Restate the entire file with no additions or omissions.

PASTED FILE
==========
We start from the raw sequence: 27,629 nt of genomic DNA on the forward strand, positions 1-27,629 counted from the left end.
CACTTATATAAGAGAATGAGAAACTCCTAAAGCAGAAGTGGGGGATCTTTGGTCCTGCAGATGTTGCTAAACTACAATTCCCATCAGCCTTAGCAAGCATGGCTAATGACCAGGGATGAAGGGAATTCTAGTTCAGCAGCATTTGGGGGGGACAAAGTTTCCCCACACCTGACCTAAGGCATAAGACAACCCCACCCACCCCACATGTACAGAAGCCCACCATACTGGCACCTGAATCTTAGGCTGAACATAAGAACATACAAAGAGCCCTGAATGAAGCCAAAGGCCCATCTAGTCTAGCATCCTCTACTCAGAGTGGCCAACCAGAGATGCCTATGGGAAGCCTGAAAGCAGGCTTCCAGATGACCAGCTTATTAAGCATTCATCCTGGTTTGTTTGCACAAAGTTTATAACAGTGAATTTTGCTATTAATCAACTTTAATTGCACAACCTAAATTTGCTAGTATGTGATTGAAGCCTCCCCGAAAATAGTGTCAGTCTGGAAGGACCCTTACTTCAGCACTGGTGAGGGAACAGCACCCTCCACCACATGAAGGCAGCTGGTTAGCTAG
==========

We start from the raw sequence: 27,629 nt of genomic DNA on the forward strand, positions 1-27,629 counted from the left end.
CACTTATATAAGAGAATGAGAAACTCCTAAAGCAGAAGTGGGGGATCTTTGGTCCTGCAGATGTTGCTAAACTACAATTCCCATCAGCCTTAGCAAGCATGGCTAATGACCAGGGATGAAGGGAATTCTAGTTCAGCAGCATTTGGGGGGGACAAAGTTTCCCCACACCTGACCTAAGGCATAAGACAACCCCACCCACCCCACATGTACAGAAGCCCACCATACTGGCACCTGAATCTTAGGCTGAACATAAGAACATACAAAGAGCCCTGAATGAAGCCAAAGGCCCATCTAGTCTAGCATCCTCTACTCAGAGTGGCCAACCAGAGATGCCTATGGGAAGCCTGAAAGCAGGCTTCCAGATGACCAGCTTATTAAGCATTCATCCTGGTTTGTTTGCACAAAGTTTATAACAGTGAATTTTGCTATTAATCAACTTTAATTGCACAACCTAAATTTGCTAGTATGTGATTGAAGCCTCCCCGAAAATAGTGTCAGTCTGGAAGGACCCTTACTTCAGCACTGGTGAGGGAACAGCACCCTCCACCACATGAAGGCAGCTGGTTAGCTAG